- So far so good on opening reactor building #2 for ventilation. TEPCO reports the first doors were opened Monday and the humidity just inside the doors dropped from 100% to ~60%. Another set of doors will be opened today, followed by opening a “cargo entrance”, which will allow ventilation of nearly the whole building. Hopefully, ventilation will allow access to the building so that RPV monitoring instruments can be repaired and/or replaced in order to have reliable water level and pressure indications.
- TEPCO also reports they are sending water to the equipment storage pool of unit #4. The pool was discovered to have a very low water level on June 11, exposing some of the highly radioactive components to air. It is possible that the high radiation levels on the refueling deck are due to the exposed equipment. Once covered by several feet of water, the aqueous shielding will reduce the refueling deck’s radiation levels considerably and allow recovery work to resume.
The pool was discovered to have a severely low water level on June 11? It took TEPCO 10 days to report it and begin refilling the pool? What was the reason for the hold-up? Is this yet another example of a confused command-chain and an information system so paranoid that they fear revealing new discoveries? Haven’t they learned that this is no longer “business as usual”?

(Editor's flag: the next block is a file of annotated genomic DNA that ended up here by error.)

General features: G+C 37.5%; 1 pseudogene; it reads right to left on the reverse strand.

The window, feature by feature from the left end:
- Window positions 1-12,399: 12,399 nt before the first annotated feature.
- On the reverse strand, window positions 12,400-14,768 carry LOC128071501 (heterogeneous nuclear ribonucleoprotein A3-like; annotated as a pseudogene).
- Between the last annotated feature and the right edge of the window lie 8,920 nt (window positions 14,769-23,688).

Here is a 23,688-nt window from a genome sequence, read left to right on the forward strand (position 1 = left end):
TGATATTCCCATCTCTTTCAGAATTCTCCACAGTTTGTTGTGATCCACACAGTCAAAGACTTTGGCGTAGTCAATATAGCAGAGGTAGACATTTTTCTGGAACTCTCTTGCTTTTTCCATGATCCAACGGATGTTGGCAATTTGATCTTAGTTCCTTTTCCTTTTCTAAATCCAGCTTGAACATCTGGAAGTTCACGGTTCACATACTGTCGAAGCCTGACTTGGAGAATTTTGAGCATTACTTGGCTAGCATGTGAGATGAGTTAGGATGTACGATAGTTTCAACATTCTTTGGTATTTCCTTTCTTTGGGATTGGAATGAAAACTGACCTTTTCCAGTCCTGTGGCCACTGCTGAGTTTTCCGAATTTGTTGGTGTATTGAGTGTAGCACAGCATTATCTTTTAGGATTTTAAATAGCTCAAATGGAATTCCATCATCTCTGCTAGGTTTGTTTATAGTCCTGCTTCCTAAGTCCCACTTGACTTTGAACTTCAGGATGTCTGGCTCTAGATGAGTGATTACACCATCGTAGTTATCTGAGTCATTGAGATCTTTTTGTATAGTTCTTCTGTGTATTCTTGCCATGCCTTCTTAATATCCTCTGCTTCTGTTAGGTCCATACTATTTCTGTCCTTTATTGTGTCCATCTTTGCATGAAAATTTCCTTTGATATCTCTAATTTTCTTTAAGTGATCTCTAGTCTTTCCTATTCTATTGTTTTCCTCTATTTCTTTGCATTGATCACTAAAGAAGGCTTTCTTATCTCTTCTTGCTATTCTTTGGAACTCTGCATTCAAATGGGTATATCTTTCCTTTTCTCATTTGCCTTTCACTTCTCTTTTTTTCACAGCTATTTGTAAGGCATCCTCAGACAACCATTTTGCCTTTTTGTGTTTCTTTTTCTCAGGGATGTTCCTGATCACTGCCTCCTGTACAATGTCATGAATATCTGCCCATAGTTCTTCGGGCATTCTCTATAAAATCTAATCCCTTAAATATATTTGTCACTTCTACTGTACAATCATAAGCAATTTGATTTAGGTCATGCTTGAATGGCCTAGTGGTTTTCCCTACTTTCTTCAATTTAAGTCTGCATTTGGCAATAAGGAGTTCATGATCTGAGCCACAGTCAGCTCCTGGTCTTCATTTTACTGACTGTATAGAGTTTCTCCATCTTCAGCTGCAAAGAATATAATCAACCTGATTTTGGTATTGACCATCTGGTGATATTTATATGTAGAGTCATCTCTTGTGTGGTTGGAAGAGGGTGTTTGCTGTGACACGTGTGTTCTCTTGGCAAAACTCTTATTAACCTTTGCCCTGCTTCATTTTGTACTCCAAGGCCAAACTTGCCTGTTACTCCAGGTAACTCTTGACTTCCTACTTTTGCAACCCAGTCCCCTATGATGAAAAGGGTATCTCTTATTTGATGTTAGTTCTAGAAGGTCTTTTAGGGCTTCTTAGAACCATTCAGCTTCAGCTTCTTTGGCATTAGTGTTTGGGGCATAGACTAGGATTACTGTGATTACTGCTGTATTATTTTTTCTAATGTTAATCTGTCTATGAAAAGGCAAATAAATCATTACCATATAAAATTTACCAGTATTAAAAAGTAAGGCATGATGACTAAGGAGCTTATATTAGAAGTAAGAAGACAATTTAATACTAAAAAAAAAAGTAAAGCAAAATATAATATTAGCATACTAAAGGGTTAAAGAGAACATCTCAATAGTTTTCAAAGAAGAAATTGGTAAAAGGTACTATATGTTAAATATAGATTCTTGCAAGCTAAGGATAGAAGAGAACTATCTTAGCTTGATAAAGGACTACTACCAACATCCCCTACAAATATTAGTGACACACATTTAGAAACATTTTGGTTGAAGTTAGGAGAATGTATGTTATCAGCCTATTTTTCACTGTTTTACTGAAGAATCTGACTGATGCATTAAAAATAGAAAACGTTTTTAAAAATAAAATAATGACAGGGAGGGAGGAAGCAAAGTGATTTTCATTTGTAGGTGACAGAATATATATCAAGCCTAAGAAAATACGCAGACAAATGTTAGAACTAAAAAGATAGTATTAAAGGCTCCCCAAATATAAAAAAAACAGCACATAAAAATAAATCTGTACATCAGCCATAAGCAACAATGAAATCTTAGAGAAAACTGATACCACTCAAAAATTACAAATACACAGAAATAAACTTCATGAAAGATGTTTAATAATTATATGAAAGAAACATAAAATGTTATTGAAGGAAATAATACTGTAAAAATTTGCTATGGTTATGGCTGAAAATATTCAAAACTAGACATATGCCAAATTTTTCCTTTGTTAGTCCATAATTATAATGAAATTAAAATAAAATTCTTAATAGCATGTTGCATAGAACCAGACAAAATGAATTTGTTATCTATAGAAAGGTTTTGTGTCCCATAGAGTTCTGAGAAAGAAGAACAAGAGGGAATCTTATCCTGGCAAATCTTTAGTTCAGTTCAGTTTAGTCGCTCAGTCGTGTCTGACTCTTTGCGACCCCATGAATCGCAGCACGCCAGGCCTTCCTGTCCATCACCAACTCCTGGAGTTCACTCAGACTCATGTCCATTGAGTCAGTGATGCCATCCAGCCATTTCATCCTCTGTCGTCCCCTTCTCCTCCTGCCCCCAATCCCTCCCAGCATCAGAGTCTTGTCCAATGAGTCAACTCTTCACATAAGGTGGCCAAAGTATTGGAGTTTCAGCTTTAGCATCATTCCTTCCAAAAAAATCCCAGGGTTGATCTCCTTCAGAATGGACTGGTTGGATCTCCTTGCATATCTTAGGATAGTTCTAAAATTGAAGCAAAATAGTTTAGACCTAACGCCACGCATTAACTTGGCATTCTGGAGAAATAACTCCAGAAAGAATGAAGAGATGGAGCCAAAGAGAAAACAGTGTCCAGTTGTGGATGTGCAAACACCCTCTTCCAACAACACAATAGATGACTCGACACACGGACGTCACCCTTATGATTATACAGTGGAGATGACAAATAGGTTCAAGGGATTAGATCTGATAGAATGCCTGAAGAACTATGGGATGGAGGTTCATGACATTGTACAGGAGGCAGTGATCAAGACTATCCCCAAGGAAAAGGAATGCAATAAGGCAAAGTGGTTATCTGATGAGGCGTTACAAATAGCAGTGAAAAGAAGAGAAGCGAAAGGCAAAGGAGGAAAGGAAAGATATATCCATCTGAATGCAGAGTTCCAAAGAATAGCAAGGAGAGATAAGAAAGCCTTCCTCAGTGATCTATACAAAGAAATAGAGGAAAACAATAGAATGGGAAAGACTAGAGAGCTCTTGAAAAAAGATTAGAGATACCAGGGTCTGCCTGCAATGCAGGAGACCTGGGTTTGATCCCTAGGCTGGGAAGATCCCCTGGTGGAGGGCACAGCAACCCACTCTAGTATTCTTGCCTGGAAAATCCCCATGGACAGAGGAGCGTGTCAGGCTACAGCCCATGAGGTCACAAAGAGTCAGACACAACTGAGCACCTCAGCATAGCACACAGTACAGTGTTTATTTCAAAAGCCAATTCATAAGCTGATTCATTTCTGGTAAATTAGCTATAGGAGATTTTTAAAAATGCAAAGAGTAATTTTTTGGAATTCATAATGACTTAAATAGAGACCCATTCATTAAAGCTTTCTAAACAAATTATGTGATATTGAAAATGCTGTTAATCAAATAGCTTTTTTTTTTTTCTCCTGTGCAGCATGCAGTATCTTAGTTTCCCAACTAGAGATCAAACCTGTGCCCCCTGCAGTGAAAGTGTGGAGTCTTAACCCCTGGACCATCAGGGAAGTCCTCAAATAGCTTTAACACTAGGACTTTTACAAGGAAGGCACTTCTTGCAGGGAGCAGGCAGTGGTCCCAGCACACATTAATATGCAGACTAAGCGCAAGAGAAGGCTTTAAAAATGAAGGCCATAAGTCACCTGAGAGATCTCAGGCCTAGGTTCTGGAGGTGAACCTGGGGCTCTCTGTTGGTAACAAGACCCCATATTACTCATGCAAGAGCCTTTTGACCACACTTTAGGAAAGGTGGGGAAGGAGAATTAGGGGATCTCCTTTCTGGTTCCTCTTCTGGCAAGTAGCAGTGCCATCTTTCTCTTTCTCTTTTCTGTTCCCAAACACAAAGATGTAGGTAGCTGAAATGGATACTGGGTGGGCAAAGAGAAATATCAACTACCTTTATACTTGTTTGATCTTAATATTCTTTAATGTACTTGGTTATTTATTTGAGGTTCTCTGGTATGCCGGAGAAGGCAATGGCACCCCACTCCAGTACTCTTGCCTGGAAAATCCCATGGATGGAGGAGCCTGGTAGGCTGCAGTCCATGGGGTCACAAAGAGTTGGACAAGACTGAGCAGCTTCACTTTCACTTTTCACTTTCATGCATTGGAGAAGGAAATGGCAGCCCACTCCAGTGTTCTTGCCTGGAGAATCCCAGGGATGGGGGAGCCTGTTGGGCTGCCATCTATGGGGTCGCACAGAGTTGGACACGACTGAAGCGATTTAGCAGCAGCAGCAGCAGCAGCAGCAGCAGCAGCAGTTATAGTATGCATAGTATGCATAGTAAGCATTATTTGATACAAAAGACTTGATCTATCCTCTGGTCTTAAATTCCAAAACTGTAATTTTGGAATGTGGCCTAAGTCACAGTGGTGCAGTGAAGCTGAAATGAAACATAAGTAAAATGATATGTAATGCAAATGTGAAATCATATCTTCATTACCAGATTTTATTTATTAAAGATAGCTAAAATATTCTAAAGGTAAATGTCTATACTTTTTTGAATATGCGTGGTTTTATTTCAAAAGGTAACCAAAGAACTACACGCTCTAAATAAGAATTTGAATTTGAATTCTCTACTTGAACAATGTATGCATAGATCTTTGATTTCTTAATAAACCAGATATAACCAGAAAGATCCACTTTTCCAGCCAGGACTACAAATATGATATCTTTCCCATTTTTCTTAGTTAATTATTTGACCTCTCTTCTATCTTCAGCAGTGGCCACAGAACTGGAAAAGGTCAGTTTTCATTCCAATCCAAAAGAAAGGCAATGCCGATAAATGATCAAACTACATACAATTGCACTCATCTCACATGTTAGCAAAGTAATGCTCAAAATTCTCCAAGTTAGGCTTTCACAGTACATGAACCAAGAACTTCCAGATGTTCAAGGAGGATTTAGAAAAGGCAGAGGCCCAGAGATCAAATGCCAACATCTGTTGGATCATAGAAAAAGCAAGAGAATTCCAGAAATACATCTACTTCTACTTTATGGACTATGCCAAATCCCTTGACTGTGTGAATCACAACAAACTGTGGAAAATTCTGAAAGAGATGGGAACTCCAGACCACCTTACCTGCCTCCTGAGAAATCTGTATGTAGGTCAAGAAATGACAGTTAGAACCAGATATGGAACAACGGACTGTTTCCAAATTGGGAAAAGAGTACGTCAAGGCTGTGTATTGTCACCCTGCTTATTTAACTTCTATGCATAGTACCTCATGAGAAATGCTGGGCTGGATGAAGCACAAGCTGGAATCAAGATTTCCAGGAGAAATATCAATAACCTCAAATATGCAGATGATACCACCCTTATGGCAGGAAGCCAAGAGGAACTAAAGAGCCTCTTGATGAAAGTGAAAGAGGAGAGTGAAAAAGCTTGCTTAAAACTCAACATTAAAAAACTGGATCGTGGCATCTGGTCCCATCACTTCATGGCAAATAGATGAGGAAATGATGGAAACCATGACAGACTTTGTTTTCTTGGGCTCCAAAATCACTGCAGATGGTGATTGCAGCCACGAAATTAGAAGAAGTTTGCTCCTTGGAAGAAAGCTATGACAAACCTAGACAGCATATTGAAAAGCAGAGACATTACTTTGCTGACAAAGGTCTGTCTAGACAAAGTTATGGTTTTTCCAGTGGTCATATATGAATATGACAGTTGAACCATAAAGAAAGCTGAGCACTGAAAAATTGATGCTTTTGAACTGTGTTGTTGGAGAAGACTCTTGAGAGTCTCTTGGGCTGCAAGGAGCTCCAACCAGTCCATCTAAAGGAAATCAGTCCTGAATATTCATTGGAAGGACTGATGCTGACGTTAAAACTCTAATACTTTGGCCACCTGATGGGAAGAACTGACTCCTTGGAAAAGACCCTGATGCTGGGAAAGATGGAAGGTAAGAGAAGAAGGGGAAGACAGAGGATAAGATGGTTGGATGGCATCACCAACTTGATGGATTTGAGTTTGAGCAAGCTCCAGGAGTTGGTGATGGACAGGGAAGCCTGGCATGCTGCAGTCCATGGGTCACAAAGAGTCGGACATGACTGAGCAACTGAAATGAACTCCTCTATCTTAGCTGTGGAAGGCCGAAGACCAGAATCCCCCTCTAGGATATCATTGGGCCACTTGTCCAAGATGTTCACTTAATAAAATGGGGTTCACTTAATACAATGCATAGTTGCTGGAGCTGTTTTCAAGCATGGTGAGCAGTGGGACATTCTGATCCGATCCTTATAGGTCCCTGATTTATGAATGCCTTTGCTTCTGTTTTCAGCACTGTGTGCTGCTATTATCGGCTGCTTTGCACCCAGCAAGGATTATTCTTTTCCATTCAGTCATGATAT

- On the opening day of the IAEA conference on nuclear safety (after Fukushima), Director Yukiya Amano said the Agency’s recommendations for safety improvements are worthless if they are not applied. This rings true for Japan’s nuclear program, which could have avoided the emergency at Fukushima if they had followed all IAEA earthquake/tsunami recommendations dating back to the early 1990s. Specifically, enclosing the emergency diesels and their fuel tanks in sturdy, water-tight structures. French Ecology Minister Nathalie Kosciusko-Morizet added that commitment to nuclear safety is a national responsibility, not an international responsibility, which might need to change. IAEA has admonished Japan for failing to implement a number of safety measures and recommendations during the years leading up to the Fukushima nuclear emergency. IAEA has no legal authority to require regulatory compliance. Enacting a United Nations mandate allowing for legal authority could take years, but Director Amano said the urgency of the current situation world-wide will not allow that much time, “We have to move by days, weeks, months, and I cannot wait years”.